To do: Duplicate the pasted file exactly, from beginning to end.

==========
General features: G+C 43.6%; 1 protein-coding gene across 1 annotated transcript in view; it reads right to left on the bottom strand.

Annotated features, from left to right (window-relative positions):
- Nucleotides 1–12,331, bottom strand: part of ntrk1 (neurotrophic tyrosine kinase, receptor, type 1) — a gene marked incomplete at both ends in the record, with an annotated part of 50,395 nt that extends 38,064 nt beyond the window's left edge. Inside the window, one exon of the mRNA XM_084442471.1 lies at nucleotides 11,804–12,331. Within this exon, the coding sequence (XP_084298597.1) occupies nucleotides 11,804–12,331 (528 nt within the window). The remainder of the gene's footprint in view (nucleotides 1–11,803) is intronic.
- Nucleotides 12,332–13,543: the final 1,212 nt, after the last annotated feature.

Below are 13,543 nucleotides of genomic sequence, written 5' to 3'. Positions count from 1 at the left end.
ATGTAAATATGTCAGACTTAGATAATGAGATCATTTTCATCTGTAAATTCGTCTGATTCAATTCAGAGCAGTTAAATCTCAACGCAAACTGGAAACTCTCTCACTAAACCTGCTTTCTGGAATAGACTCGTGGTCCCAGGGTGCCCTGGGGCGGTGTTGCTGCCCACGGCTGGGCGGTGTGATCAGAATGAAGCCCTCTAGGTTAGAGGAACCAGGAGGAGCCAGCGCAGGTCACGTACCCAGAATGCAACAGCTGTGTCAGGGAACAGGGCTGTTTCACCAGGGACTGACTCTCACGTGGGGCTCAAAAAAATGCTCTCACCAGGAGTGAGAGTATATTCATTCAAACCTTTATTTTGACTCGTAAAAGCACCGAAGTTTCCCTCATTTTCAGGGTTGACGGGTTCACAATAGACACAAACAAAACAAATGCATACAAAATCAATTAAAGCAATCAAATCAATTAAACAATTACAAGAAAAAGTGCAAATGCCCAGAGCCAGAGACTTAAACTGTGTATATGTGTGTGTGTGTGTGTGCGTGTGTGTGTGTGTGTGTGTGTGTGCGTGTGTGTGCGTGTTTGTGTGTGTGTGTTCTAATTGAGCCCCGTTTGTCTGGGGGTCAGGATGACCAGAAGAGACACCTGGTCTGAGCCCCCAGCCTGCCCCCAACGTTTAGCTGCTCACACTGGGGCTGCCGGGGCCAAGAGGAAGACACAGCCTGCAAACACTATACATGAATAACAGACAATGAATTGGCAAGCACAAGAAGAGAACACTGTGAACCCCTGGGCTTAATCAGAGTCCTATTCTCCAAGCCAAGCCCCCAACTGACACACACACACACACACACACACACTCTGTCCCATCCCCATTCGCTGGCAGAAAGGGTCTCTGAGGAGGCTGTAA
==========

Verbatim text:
General features: G+C 43.6%; 1 protein-coding gene across 1 annotated transcript in view; it reads right to left on the bottom strand.

Annotated features, from left to right (window-relative positions):
- Nucleotides 1–12,331, bottom strand: part of ntrk1 (neurotrophic tyrosine kinase, receptor, type 1) — a gene marked incomplete at both ends in the record, with an annotated part of 50,395 nt that extends 38,064 nt beyond the window's left edge. Inside the window, one exon of the mRNA XM_084442471.1 lies at nucleotides 11,804–12,331. Within this exon, the coding sequence (XP_084298597.1) occupies nucleotides 11,804–12,331 (528 nt within the window). The remainder of the gene's footprint in view (nucleotides 1–11,803) is intronic.
- Nucleotides 12,332–13,543: the final 1,212 nt, after the last annotated feature.

Below are 13,543 nucleotides of genomic sequence, written 5' to 3'. Positions count from 1 at the left end.
ATGTAAATATGTCAGACTTAGATAATGAGATCATTTTCATCTGTAAATTCGTCTGATTCAATTCAGAGCAGTTAAATCTCAACGCAAACTGGAAACTCTCTCACTAAACCTGCTTTCTGGAATAGACTCGTGGTCCCAGGGTGCCCTGGGGCGGTGTTGCTGCCCACGGCTGGGCGGTGTGATCAGAATGAAGCCCTCTAGGTTAGAGGAACCAGGAGGAGCCAGCGCAGGTCACGTACCCAGAATGCAACAGCTGTGTCAGGGAACAGGGCTGTTTCACCAGGGACTGACTCTCACGTGGGGCTCAAAAAAATGCTCTCACCAGGAGTGAGAGTATATTCATTCAAACCTTTATTTTGACTCGTAAAAGCACCGAAGTTTCCCTCATTTTCAGGGTTGACGGGTTCACAATAGACACAAACAAAACAAATGCATACAAAATCAATTAAAGCAATCAAATCAATTAAACAATTACAAGAAAAAGTGCAAATGCCCAGAGCCAGAGACTTAAACTGTGTATATGTGTGTGTGTGTGTGTGCGTGTGTGTGTGTGTGTGTGTGTGTGCGTGTGTGTGCGTGTTTGTGTGTGTGTGTTCTAATTGAGCCCCGTTTGTCTGGGGGTCAGGATGACCAGAAGAGACACCTGGTCTGAGCCCCCAGCCTGCCCCCAACGTTTAGCTGCTCACACTGGGGCTGCCGGGGCCAAGAGGAAGACACAGCCTGCAAACACTATACATGAATAACAGACAATGAATTGGCAAGCACAAGAAGAGAACACTGTGAACCCCTGGGCTTAATCAGAGTCCTATTCTCCAAGCCAAGCCCCCAACTGACACACACACACACACACACACACACTCTGTCCCATCCCCATTCGCTGGCAGAAAGGGTCTCTGAGGAGGCTGTAA